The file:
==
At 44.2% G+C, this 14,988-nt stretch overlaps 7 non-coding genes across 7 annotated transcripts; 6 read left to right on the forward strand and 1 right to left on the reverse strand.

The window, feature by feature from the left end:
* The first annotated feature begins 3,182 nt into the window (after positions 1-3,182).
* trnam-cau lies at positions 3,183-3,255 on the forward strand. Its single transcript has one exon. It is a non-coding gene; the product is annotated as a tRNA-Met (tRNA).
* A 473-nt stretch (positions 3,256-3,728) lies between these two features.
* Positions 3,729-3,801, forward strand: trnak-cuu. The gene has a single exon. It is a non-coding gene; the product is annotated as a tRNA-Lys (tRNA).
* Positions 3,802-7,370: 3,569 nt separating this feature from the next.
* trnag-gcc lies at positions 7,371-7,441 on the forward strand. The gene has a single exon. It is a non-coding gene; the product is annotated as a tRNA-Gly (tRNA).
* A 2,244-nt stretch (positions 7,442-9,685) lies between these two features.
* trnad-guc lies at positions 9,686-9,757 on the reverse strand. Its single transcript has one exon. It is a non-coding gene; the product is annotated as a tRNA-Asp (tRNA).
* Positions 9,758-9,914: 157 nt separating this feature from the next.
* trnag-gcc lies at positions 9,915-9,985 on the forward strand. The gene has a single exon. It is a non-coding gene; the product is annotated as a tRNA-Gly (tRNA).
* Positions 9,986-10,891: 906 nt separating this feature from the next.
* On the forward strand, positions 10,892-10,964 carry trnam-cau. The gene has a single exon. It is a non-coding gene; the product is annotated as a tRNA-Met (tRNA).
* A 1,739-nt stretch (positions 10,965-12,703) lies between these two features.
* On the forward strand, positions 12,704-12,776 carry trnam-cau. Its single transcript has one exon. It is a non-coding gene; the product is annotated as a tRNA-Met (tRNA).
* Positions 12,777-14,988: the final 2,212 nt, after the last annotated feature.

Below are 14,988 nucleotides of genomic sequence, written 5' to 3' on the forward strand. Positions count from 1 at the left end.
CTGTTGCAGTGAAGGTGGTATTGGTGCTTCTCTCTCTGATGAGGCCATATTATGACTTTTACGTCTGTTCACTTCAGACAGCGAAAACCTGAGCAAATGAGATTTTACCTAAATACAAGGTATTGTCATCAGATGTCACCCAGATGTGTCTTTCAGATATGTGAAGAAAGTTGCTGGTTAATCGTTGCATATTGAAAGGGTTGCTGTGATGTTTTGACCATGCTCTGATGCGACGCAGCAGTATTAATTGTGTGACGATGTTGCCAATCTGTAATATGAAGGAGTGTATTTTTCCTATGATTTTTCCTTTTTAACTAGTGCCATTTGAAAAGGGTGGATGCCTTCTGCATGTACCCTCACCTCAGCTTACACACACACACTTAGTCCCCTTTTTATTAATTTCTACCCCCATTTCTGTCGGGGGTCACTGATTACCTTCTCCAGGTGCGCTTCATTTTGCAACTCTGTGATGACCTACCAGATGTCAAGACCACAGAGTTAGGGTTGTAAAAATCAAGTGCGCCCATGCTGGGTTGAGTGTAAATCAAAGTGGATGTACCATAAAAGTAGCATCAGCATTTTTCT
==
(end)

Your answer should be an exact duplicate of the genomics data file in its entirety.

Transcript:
At 44.2% G+C, this 14,988-nt stretch overlaps 7 non-coding genes across 7 annotated transcripts; 6 read left to right on the forward strand and 1 right to left on the reverse strand.

The window, feature by feature from the left end:
* The first annotated feature begins 3,182 nt into the window (after positions 1-3,182).
* trnam-cau lies at positions 3,183-3,255 on the forward strand. Its single transcript has one exon. It is a non-coding gene; the product is annotated as a tRNA-Met (tRNA).
* A 473-nt stretch (positions 3,256-3,728) lies between these two features.
* Positions 3,729-3,801, forward strand: trnak-cuu. The gene has a single exon. It is a non-coding gene; the product is annotated as a tRNA-Lys (tRNA).
* Positions 3,802-7,370: 3,569 nt separating this feature from the next.
* trnag-gcc lies at positions 7,371-7,441 on the forward strand. The gene has a single exon. It is a non-coding gene; the product is annotated as a tRNA-Gly (tRNA).
* A 2,244-nt stretch (positions 7,442-9,685) lies between these two features.
* trnad-guc lies at positions 9,686-9,757 on the reverse strand. Its single transcript has one exon. It is a non-coding gene; the product is annotated as a tRNA-Asp (tRNA).
* Positions 9,758-9,914: 157 nt separating this feature from the next.
* trnag-gcc lies at positions 9,915-9,985 on the forward strand. The gene has a single exon. It is a non-coding gene; the product is annotated as a tRNA-Gly (tRNA).
* Positions 9,986-10,891: 906 nt separating this feature from the next.
* On the forward strand, positions 10,892-10,964 carry trnam-cau. The gene has a single exon. It is a non-coding gene; the product is annotated as a tRNA-Met (tRNA).
* A 1,739-nt stretch (positions 10,965-12,703) lies between these two features.
* On the forward strand, positions 12,704-12,776 carry trnam-cau. Its single transcript has one exon. It is a non-coding gene; the product is annotated as a tRNA-Met (tRNA).
* Positions 12,777-14,988: the final 2,212 nt, after the last annotated feature.

Below are 14,988 nucleotides of genomic sequence, written 5' to 3' on the forward strand. Positions count from 1 at the left end.
CTGTTGCAGTGAAGGTGGTATTGGTGCTTCTCTCTCTGATGAGGCCATATTATGACTTTTACGTCTGTTCACTTCAGACAGCGAAAACCTGAGCAAATGAGATTTTACCTAAATACAAGGTATTGTCATCAGATGTCACCCAGATGTGTCTTTCAGATATGTGAAGAAAGTTGCTGGTTAATCGTTGCATATTGAAAGGGTTGCTGTGATGTTTTGACCATGCTCTGATGCGACGCAGCAGTATTAATTGTGTGACGATGTTGCCAATCTGTAATATGAAGGAGTGTATTTTTCCTATGATTTTTCCTTTTTAACTAGTGCCATTTGAAAAGGGTGGATGCCTTCTGCATGTACCCTCACCTCAGCTTACACACACACACTTAGTCCCCTTTTTATTAATTTCTACCCCCATTTCTGTCGGGGGTCACTGATTACCTTCTCCAGGTGCGCTTCATTTTGCAACTCTGTGATGACCTACCAGATGTCAAGACCACAGAGTTAGGGTTGTAAAAATCAAGTGCGCCCATGCTGGGTTGAGTGTAAATCAAAGTGGATGTACCATAAAAGTAGCATCAGCATTTTTCT